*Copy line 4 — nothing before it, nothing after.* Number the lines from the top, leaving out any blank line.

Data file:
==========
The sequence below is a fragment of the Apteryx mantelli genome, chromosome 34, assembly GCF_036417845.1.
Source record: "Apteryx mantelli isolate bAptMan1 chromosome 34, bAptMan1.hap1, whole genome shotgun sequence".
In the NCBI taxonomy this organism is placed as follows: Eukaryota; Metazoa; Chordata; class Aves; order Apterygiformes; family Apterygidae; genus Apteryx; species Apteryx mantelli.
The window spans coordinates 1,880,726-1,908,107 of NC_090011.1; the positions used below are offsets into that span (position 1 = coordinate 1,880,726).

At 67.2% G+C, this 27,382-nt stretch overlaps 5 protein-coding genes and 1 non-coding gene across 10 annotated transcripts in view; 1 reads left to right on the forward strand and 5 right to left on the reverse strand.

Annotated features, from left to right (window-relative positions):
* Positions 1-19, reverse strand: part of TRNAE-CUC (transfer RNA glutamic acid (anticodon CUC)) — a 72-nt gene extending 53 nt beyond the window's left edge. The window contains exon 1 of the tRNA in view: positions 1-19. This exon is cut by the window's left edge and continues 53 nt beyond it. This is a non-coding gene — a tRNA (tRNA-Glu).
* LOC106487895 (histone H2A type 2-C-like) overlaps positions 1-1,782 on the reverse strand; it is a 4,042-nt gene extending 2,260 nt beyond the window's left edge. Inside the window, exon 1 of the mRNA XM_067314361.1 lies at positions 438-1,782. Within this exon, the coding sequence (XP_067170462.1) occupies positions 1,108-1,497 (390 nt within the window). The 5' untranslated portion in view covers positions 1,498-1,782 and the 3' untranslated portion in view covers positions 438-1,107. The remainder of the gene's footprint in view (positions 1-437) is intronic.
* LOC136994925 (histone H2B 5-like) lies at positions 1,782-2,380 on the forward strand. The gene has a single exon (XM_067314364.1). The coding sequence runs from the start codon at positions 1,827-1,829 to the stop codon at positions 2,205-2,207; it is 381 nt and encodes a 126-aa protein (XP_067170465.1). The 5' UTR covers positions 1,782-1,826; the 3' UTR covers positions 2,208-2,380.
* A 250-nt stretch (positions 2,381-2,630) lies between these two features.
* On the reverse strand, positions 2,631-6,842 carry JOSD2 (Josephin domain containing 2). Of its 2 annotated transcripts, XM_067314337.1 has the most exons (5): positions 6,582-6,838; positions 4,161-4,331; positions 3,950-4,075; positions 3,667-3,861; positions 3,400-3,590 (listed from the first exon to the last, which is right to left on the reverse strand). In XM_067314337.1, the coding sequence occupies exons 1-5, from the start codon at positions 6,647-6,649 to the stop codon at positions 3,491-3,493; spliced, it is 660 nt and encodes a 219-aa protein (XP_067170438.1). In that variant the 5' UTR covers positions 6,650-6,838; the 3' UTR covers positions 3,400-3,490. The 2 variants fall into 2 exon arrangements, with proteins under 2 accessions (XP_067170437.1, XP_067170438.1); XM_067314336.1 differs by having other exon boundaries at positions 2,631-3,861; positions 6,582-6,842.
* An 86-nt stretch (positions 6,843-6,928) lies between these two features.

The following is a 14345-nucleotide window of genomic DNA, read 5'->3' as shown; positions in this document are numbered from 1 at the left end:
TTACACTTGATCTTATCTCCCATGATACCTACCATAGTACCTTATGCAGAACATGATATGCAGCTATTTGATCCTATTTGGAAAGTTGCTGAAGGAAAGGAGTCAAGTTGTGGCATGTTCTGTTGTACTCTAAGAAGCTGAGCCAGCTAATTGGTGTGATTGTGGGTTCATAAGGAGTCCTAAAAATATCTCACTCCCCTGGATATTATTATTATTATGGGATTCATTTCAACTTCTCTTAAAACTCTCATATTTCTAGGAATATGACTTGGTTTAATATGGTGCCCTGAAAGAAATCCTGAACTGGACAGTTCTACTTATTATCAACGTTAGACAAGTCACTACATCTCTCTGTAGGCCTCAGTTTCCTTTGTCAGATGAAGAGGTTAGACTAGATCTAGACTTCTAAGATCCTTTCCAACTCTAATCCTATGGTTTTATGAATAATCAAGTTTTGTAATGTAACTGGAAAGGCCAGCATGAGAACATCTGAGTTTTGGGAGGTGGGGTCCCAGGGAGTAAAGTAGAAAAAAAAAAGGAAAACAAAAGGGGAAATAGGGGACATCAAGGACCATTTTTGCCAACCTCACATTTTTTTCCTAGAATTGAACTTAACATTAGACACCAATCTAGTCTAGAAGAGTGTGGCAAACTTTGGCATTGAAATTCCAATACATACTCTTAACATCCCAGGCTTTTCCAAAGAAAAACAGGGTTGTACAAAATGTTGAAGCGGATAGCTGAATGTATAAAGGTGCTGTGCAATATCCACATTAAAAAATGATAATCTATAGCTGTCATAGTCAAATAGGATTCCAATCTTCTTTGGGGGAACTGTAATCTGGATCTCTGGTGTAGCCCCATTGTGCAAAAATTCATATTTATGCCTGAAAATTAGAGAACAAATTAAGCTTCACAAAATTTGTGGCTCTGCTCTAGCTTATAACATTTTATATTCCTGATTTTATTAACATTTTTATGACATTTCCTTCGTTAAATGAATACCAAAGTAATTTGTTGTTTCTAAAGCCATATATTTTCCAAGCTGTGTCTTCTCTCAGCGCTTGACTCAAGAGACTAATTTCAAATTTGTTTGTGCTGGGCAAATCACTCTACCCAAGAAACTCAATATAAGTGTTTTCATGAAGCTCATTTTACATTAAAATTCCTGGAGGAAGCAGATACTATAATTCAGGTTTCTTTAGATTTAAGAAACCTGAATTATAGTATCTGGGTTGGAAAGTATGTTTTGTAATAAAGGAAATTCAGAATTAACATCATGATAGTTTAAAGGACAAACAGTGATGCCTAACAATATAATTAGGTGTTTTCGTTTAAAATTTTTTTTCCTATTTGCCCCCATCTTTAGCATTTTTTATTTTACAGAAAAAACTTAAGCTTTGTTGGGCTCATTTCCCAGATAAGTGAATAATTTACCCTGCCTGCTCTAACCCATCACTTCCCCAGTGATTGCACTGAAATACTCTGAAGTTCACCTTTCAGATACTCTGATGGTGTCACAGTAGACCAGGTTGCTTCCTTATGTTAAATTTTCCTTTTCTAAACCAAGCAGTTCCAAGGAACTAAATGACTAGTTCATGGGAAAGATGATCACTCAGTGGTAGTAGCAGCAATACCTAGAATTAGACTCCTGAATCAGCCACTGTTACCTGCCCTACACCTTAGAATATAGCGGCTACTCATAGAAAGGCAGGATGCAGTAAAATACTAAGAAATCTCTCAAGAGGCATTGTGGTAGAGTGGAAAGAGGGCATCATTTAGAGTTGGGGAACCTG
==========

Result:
The window spans coordinates 1,880,726-1,908,107 of NC_090011.1; the positions used below are offsets into that span (position 1 = coordinate 1,880,726).